"You're very bossy tonight, Tovah," Tony winner Andrea Martin scolds four-time nominee and host Tovah Feldshuh. Martin is tucked into the stage-left corner of NYU's vast Skirball Center where she is one of three celebrity judges of the Seventh Annual Broadway Beauty Pageant crowning this year's "Mr. Broadway" from a batch of very talented supporting members of hit shows currently on the boards.
In addition to being bossy, Feldshuh is also raunchy, filling some of the evening's ample vamp time with a joke so filthy only its set-up – "A blind guy walks into Don't Tell Mama" – can be repeated here. But it is Martin, who repeats that set-up whenever she can get her hands on the mic, who milks the gag for all it’s worth. And while nobody’s calling Mr. Broadway a Tony bellwether, Martin and her fellow judges – Billy Porter from “Kinky Boots” and Michael Urie from “Ugly Betty” – are all hot off wins from another theater award show the previous night.
Martin, up for the featured actress Tony Award for her turn as the exiled mother of the first Holy Roman Emperor Charlemagne, stops the musical “Pippin” each night with her aerial act. But she also steers this evening in a more literary direction. “I couldn’t help but notice,” she grills Matthew Goodrich from “The Nance,” “your bio says you are the avid reader of the first fifty pages of many books.” Martin cocks a brow and asks if he’s finished any good books lately.
“My favorite book is William Goldman’s The Season,” Goodrich replies. “It’s all about Broadway.” Goodrich just collapsed in a tangle of cowboy boots and inside-out Levis during a country-tinged striptease before reciting a monologue from William Inge’s Bus Stop. He has nothing left to lose. “I also recently finished Lew Stadlin’s memoir, Acting Foolish,” Goodrich continues. “He’s in The Nance with me and gave it to everyone as an opening night gift.”
“Ahhhhh,” Martin sighs into the mic, pleased with his answer. After the show, Martin explains she also played opposite Stadlin as Dolly Levi in Thornton Wilder’s precursor to the hit musical titled “The Matchmaker.” When asked for favorite reading titles of her own, she glazes over for comic effect, but it comes as no surprise that the woman who’s played everything from Sesame Street’s word fairy Wanda Falbo to the voice of Beverly Clearly superstar Ellen Tebbits would dip back into that market for her favorite: Little Women.
Was there a part for her in the Broadway musical version that closed after only 137 performances? With a little gender-bending, Martin says she could play the German professor who falls for Jo and even sings a gender apropos version of her Frau Blucher solo "He Vas My Boyfriend” from the Broadway musical of “Young Frankenstein.” “Stranger things have happened,” Martin laughs. “I mean, people are falling over balconies and out windows!”
She is, of course, referring to an unfortunate theater patron who tumbled from French doors and landed on the marquee at “The Nance” during the previous day’s matinee, but it’s also been a season marred by another patron vomiting over the mezzanine balcony into prime orchestra seating during the Tony-nominated play “Grace.” Still another, this one a writer for The National Review, recently hurled someone’s cellphone across the theater when she wouldn’t stop texting during the award-wining “Natasha, Pierre, and the Great Comet of 1812.”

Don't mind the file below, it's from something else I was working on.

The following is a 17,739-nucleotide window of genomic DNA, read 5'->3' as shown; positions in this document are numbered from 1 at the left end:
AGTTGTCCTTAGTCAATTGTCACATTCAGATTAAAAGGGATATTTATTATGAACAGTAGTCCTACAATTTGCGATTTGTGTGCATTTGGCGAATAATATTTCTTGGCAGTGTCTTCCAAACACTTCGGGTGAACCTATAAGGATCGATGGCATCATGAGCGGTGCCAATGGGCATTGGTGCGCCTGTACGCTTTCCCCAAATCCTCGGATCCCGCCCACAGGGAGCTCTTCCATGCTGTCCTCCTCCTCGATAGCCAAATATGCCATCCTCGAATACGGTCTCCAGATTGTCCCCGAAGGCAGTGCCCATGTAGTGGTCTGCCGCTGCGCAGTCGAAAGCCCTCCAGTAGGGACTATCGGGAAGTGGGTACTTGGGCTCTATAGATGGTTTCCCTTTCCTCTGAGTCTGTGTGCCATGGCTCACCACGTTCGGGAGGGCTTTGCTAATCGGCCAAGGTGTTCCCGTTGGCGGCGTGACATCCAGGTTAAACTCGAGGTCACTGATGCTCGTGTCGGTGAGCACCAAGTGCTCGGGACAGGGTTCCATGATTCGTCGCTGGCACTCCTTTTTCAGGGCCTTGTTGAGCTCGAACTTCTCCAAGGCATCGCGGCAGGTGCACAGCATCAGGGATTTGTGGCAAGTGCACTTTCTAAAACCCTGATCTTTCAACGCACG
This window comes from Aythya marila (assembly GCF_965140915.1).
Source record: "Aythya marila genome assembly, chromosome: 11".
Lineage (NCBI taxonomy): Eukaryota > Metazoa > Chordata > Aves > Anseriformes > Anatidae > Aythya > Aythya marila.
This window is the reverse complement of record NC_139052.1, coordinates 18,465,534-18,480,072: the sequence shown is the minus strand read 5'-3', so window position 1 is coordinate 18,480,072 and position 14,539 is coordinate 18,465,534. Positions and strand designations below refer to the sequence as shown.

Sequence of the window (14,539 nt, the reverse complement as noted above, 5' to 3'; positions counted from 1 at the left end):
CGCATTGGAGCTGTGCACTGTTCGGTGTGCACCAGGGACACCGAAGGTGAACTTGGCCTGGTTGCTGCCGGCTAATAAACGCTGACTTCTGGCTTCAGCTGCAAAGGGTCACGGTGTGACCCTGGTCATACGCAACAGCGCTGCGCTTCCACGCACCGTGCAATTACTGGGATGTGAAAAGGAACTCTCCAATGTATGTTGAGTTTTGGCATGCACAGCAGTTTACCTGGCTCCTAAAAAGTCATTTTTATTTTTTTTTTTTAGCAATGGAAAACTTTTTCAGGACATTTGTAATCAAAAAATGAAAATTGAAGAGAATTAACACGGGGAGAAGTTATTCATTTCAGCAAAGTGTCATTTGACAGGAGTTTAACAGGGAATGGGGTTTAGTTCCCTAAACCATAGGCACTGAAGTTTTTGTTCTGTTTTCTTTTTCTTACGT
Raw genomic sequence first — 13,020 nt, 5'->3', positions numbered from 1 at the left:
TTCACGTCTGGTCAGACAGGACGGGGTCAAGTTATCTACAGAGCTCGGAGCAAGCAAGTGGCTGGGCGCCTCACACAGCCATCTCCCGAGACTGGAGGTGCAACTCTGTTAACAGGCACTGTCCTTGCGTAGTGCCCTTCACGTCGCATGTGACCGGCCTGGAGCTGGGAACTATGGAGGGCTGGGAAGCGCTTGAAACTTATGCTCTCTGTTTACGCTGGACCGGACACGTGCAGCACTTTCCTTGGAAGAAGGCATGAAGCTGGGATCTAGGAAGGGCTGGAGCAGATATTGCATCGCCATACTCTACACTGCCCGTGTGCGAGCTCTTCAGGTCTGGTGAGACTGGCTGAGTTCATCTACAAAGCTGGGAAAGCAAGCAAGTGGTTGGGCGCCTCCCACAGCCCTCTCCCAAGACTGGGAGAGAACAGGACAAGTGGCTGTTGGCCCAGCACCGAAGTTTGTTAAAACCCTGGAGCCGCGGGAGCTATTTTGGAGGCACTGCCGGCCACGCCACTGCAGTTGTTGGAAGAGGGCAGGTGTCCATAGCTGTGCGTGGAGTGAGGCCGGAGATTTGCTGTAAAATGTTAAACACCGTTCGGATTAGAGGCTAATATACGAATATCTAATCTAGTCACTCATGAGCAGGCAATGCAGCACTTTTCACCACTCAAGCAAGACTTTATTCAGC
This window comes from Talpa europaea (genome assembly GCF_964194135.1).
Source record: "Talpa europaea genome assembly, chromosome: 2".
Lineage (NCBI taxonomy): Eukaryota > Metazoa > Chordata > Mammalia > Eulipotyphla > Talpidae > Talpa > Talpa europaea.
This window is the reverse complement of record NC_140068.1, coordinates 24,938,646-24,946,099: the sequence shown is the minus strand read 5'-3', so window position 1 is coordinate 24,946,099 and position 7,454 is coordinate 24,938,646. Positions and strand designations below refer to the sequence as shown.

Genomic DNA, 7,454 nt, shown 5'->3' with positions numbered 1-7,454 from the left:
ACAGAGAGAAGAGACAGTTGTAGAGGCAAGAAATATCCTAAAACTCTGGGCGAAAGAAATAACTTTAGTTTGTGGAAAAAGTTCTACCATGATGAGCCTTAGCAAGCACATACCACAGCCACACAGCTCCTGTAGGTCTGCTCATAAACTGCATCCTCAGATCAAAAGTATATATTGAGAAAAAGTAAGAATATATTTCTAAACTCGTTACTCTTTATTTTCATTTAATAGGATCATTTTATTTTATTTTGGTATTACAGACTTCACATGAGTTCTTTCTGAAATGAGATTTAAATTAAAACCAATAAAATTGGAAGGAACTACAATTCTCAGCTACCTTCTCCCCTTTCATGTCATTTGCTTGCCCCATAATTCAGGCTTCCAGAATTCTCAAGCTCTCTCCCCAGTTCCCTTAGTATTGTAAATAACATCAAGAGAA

But if audiences are off the rails this season, perhaps theater is as well, at least where literary adaptation is concerned. Have we mentioned that “Natasha et al” is an almost-three-hour, vodka-fueled rock opera of Leo Tolstoy’s War and Peace? Or that “Matilda,” first introduced in the 1988 children’s book by Roald Dahl, snagged thirteen Tony nominations including best musical after it was brought across the pond by the Royal Shakespeare Company?
Or that Tom Hanks’ Broadway debut as Pulitzer Prize-winning Daily News journo Mike McAlary nabbed him a best actor nod in the play “Lucky Guy” marking the final work of the late Nora Ephron? Or that Ephron is joined by fellow novelist Colm Tóibín in the best play category with his own adaptation of his short novel The Testament of Mary, posting closing notices the same week it nabbed three nominations? Or that playwrights even took the stage this season when Tony-winning “August: Osage County” author Tracey Letts turned in a bourbon-soaked George in Edward Albee’s “Who’s Afraid of Virginia Woolf?” and wound up with a best actor nom for his troubles?
“I’m in a play about a book,” Michael Urie, who’s been waiting patiently, offers of his one-man show “Buyer & Cellar,” which sprung from the mind of “Twilight of the Golds” scribe Jonathan Tolins after spending too much time with Barbra Streisand’s 2010 coffee table book My Passion for Design. “But that’s off-Broadway,” Martin interrupts, rehashing her familiar pageant refrain about the offs and the off-nots until she is reminded of receiving the same award in the same category for her one-woman show quite near where Urie renders his underground mall employee beneath Streisand’s Malibu complex nightly. “And that was over fifteen years ago,” “Kinky Boots” best actor nominee Billy Porter cracks of Martin’s off-Broadway moment. “All right, all right fellas,” Martin relents. “We’re all winners here.”